Acute appendicitis is one of the most common pediatric abdominal emergencies. Early diagnosis is vital for a positive outcome. However, it may initially present with diarrhea and vomiting, mimicking acute gastroenteritis, thus delaying prompt surgery. Differentiating appendicitis from gastroenteritis in a timely manner poses a challenge. Therefore, we aim to investigate the predictors that help distinguish acute appendicitis from acute gastroenteritis. We conducted a retrospective case-control study, evaluating children admitted due to abdominal pain with diarrhea. Subjects were divided into two groups according to the final diagnoses: acute appendicitis and acute gastroenteritis. We adopted multiple logistic regression analysis and the area under the receiver operating characteristic curve to identify independent predictors of acute appendicitis and select the best model. A total of 32 patients diagnosed with appendicitis and 82 patients with gastroenteritis were enrolled. Five independent predictors of acute appendicitis included vomiting, right lower quadrant (RLQ) pain, stool occult blood (OB), white blood cell (WBC) count, and C-reactive protein (CRP). The revised combined model exhibited a higher degree of discrimination and outperformed the pediatric appendicitis score (PAS) model. In conclusion, our study was proved to be helpful for assessing cases with abdominal pain and diarrhea in order to more accurately distinguish appendicitis from gastroenteritis in children in a timely manner.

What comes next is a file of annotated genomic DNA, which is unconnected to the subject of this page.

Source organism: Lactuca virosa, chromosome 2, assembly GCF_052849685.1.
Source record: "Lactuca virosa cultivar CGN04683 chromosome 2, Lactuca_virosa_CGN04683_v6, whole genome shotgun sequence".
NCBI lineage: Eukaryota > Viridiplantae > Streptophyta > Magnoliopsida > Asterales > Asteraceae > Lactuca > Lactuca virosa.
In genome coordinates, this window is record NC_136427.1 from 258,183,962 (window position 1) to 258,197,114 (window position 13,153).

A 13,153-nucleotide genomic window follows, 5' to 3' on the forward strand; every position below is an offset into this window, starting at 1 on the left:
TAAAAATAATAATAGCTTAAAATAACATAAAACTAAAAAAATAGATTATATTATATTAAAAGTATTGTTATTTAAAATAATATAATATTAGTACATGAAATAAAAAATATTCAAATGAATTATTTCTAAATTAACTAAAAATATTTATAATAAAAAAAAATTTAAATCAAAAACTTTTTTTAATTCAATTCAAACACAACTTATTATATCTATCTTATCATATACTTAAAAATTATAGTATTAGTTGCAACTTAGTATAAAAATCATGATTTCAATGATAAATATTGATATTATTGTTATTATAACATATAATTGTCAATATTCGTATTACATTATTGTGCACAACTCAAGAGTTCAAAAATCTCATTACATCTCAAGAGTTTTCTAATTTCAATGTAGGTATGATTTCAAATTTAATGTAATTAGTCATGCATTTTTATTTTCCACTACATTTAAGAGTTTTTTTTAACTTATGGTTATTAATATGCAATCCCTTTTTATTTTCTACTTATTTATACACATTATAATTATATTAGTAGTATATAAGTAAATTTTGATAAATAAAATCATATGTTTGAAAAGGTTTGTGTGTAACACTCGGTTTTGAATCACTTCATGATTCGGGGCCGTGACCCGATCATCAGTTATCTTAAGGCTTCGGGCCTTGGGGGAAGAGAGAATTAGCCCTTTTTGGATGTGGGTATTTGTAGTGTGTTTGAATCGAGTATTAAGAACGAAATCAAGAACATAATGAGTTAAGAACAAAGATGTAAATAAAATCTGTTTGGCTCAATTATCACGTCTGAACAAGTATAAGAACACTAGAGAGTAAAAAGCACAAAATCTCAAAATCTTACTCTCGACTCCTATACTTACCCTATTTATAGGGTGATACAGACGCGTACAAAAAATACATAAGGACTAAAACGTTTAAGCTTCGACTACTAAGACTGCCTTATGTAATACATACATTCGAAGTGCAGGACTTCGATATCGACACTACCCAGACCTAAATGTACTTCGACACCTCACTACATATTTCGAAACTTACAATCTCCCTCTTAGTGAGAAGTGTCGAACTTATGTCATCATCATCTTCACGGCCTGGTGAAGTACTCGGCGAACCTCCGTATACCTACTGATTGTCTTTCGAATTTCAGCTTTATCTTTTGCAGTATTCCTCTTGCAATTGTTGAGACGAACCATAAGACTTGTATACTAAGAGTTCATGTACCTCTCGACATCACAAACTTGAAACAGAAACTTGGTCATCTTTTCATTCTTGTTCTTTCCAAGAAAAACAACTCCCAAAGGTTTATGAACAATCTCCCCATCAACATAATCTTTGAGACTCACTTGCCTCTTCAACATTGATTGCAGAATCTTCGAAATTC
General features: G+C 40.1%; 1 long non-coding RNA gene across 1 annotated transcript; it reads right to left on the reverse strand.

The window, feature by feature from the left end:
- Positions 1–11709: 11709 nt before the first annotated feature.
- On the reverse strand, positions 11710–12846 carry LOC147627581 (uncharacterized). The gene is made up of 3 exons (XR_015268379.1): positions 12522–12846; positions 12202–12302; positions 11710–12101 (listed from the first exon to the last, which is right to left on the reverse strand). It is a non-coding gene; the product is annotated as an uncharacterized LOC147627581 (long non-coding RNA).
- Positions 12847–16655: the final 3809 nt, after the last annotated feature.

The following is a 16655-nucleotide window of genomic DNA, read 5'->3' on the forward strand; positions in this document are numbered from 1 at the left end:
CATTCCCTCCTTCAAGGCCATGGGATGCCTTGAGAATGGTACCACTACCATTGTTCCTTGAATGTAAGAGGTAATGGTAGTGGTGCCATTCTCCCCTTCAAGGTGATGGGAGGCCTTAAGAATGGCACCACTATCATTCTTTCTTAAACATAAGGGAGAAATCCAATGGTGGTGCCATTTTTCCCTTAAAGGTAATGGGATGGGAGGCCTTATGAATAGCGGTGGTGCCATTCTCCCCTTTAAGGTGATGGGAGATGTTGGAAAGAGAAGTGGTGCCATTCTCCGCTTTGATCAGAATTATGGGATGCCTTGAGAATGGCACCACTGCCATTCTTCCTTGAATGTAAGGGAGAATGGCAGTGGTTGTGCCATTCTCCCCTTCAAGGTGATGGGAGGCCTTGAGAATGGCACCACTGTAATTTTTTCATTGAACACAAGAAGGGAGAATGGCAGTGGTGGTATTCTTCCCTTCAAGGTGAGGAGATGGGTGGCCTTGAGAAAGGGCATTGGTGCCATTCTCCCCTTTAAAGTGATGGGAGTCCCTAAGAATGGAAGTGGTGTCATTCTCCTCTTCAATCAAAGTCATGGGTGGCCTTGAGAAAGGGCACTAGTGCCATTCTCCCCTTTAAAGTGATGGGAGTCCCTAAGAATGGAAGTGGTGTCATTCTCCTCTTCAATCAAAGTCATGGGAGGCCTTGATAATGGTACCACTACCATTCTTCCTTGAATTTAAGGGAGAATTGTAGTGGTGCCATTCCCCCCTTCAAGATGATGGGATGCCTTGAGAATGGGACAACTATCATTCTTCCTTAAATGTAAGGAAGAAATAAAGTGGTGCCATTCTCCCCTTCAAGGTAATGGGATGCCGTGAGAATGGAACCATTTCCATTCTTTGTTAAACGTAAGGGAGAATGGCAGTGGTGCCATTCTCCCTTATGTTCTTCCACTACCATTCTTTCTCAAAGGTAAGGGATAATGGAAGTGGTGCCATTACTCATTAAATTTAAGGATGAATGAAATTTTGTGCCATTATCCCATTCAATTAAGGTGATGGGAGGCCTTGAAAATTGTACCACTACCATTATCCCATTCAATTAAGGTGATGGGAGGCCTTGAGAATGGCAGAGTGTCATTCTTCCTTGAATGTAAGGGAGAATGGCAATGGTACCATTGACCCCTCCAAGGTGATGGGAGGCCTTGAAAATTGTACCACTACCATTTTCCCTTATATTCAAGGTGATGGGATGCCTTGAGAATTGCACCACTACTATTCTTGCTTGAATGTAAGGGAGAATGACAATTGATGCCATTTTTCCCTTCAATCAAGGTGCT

This is an open access article distributed under the Creative Commons Attribution License
which permits unrestricted use, distribution, and reproduction in any medium, provided the original work is properly cited